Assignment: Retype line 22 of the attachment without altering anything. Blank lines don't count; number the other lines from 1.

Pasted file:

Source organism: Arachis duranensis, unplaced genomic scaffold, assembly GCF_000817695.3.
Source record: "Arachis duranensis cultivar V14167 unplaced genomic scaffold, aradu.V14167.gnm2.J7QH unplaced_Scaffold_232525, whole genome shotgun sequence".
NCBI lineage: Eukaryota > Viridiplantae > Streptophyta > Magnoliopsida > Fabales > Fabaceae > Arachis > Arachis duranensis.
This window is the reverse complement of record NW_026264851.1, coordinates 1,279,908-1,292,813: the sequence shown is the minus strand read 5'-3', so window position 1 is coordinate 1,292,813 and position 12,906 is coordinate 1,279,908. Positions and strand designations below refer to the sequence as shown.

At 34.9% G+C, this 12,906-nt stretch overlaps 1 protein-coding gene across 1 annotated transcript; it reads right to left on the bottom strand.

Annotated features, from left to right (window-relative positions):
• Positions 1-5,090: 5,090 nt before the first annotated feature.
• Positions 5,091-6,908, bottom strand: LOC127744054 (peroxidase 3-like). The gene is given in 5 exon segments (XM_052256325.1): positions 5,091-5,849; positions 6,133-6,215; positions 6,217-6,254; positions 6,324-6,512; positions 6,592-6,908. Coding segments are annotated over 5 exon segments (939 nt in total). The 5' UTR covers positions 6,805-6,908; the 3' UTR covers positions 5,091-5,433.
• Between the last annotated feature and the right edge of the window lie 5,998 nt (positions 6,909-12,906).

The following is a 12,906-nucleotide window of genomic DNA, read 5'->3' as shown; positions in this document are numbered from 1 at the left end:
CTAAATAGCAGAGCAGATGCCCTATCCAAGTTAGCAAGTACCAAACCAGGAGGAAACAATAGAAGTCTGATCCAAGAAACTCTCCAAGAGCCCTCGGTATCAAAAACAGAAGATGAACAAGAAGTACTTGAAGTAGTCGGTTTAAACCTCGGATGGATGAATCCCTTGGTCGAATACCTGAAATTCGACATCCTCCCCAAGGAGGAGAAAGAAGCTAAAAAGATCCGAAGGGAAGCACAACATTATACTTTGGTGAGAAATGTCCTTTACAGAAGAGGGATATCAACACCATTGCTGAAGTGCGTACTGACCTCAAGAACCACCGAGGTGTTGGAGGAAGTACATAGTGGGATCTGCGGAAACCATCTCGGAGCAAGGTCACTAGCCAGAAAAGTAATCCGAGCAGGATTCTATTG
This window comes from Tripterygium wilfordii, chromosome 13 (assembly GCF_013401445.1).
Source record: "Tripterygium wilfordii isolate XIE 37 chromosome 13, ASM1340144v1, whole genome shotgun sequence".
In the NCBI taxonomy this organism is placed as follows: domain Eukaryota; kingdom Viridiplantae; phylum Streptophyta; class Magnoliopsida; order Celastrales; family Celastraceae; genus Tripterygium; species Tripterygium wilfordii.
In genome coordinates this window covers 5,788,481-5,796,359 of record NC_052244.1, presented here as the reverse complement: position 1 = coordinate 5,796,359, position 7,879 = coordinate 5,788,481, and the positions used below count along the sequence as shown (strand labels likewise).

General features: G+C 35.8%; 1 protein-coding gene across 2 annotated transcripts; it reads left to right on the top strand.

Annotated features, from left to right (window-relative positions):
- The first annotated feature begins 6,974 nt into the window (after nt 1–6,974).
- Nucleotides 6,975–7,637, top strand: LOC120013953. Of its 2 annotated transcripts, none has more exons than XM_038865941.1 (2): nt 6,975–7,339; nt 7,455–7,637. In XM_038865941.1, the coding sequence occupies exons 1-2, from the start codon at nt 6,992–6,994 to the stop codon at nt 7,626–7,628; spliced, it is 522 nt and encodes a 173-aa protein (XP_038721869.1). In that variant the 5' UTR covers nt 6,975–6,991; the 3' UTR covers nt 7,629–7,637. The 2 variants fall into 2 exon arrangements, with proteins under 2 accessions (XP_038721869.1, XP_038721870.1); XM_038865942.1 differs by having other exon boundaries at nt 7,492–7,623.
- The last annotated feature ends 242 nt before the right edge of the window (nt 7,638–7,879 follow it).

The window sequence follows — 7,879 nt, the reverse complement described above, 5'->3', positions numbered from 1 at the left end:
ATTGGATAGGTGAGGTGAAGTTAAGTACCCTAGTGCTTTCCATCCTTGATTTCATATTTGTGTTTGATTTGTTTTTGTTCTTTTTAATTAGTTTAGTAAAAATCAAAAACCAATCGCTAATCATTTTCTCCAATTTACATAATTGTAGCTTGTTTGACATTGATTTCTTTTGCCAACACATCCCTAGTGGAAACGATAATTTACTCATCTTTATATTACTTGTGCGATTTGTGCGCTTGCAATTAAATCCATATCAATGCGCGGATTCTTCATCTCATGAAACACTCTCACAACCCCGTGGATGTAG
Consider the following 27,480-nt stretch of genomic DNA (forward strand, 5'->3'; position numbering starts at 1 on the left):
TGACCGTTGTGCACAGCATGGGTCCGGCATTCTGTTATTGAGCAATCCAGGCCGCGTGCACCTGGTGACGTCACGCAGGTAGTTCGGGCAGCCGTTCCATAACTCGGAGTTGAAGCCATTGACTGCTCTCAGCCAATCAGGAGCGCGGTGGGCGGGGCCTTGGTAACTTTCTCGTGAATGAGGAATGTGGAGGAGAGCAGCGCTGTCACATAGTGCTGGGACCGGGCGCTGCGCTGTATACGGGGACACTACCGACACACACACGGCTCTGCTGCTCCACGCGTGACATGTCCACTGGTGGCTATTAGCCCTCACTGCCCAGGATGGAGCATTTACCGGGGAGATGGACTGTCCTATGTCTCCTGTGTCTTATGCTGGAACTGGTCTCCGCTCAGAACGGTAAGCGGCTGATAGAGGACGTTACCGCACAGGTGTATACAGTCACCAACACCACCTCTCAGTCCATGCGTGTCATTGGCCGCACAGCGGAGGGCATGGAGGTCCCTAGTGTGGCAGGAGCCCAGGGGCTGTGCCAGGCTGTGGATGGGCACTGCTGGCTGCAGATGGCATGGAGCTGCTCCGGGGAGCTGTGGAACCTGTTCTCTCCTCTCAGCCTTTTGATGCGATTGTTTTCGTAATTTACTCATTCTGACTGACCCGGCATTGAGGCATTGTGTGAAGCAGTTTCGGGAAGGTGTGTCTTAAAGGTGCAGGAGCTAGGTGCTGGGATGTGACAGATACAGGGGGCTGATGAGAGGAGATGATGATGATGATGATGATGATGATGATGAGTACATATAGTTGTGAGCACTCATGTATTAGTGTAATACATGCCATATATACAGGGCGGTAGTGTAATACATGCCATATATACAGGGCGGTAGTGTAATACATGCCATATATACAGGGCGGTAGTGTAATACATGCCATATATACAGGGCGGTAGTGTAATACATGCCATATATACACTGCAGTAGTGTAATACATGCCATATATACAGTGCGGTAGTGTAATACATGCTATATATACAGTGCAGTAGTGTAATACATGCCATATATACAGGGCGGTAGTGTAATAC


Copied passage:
ATTGGATAGGTGAGGTGAAGTTAAGTACCCTAGTGCTTTCCATCCTTGATTTCATATTTGTGTTTGATTTGTTTTTGTTCTTTTTAATTAGTTTAGTAAAAATCAAAAACCAATCGCTAATCATTTTCTCCAATTTACATAATTGTAGCTTGTTTGACATTGATTTCTTTTGCCAACACATCCCTAGTGGAAACGATAATTTACTCATCTTTATATTACTTGTGCGATTTGTGCGCTTGCAATTAAATCCATATCAATGCGCGGATTCTTCATCTCATGAAACACTCTCACAACCCCGTGGATGTAG